Secondary Trauma and Researchers

Drawing on new research based on the experiences of a research team working on a project exploring gender based violence, Dr Emma Williamson discusses the negative emotional impact that can arise for researchers working on traumatic issues, their coping mechanisms and calls on funders and Universities to look at positive ways to address this.

The Centre for Gender and Violence Research has been conducting research on gender based violence (gbv) for 30 years.  Over that time researchers have collectively interviewed hundreds of victims-survivors of different types of abuse: domestic violence (dv), sexual abuse, rape, FGM, (so-called) honor based violence, bride price, dowry related abuse, family violence, child abuse, and child exploitation. We have also read, and written, thousands of articles on this subject and analysed thousands of case files in social care, child protection, police, criminal justice, health, housing, welfare, and third sector support agencies.

We have learnt many things over the years and contributed to knowledge and understanding globally about gbv. We also know, first hand, the difficulties faced by researchers themselves when trying to work in this emotionally difficult and draining environment.

Many of us have worked in other sectors, as advocates or professionals. We have, in those arenas, had access to clinical supervision.  As researchers we routinely do not. This is in spite of the obvious impact that working in this field has. In response to these issues we recently published an article1 which looks at the impact of working in potentially traumatic areas on researchers. That article, in the Journal of Academic Ethics, looks at the wider context of secondary trauma; the impact on researchers in the gbv field; considers both individual and collective coping mechanisms; and makes recommendations for policy in this area.

The researchers highlight the different ways that interviews, case file analysis, and literature reviews on difficult topics can have a profound impact, as one researcher stated:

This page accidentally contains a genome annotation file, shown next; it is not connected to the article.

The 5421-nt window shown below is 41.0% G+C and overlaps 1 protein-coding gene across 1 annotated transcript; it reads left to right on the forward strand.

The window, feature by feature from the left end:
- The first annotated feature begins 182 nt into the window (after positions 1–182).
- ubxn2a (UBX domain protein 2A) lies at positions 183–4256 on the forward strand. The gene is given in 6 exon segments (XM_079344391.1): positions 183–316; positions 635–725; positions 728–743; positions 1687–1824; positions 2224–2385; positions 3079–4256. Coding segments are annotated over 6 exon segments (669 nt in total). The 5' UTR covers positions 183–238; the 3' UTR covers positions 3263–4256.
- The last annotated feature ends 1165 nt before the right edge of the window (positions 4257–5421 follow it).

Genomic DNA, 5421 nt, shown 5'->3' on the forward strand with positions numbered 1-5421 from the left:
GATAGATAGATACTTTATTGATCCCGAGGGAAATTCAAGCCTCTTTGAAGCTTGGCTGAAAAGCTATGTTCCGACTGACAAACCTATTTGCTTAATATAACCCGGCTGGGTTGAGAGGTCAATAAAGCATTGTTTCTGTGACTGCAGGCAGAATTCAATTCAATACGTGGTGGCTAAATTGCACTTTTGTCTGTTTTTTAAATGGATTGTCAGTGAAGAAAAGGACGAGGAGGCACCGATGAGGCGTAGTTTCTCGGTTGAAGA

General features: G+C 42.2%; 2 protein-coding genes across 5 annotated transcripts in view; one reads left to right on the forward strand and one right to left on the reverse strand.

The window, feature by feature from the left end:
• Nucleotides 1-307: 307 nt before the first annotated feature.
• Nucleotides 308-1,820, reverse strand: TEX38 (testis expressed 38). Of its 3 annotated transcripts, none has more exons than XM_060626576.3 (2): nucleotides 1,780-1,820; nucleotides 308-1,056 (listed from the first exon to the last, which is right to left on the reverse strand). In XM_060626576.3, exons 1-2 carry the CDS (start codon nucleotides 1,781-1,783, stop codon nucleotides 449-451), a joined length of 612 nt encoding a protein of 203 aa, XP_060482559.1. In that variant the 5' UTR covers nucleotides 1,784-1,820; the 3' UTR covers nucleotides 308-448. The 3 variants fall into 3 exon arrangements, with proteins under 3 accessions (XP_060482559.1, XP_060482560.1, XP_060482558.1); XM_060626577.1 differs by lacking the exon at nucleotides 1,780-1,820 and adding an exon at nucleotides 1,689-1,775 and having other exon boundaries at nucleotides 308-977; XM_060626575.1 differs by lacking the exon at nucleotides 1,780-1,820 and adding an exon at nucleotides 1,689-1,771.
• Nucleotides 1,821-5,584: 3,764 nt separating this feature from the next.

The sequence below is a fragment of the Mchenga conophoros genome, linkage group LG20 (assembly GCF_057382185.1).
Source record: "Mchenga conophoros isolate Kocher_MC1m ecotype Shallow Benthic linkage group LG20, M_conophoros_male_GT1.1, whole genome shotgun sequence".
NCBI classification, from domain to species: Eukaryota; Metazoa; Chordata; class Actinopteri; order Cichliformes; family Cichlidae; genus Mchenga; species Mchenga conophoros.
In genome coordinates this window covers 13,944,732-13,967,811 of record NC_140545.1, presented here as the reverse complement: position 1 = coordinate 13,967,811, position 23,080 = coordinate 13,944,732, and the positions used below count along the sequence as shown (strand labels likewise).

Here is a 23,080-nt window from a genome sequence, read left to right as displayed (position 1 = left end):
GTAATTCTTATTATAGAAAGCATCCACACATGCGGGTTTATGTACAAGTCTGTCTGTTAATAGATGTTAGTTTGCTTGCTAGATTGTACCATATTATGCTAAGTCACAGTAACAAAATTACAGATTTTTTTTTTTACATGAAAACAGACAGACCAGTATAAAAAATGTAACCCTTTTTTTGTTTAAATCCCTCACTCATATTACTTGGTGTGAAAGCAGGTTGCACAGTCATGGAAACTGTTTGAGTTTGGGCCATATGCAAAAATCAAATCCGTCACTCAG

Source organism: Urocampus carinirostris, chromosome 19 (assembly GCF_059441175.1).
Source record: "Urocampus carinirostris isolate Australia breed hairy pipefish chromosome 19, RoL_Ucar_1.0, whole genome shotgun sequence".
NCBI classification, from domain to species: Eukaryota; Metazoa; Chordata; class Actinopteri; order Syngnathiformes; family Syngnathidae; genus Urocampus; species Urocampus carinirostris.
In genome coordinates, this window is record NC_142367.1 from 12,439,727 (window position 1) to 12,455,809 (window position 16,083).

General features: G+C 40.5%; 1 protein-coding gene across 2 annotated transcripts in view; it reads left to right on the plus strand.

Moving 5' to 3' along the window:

Reading through police case files could be just as depressing and upsetting in some of the worst cases and especially the cases involving child victims of rape and family abuse. The police files /child sex abuse cases were particularly hard because of the language and detail of information I was reading – very matter of fact descriptions of the physical sexual acts/ abuse (which I didn’t hear generally during the interviews with victims-survivors). There was also a time when I was collecting data on a DV case and there was a warning attached to the victim’s file which said *DEAD* so I had read all about her history of domestic violence, family abuse, drug and alcohol abuse and then found out that she had actually been found dead 2 weeks after the latest incident and her partner had [previously] been arrested on suspicion of her murder but no further action had been taken (when you could see the pattern of abuse she had suffered and was obviously extremely vulnerable) – that made me gasp out loud in the open plan (and quiet) office I was in (embarrassing) and made me incredibly sad. I cried on my drive home that day.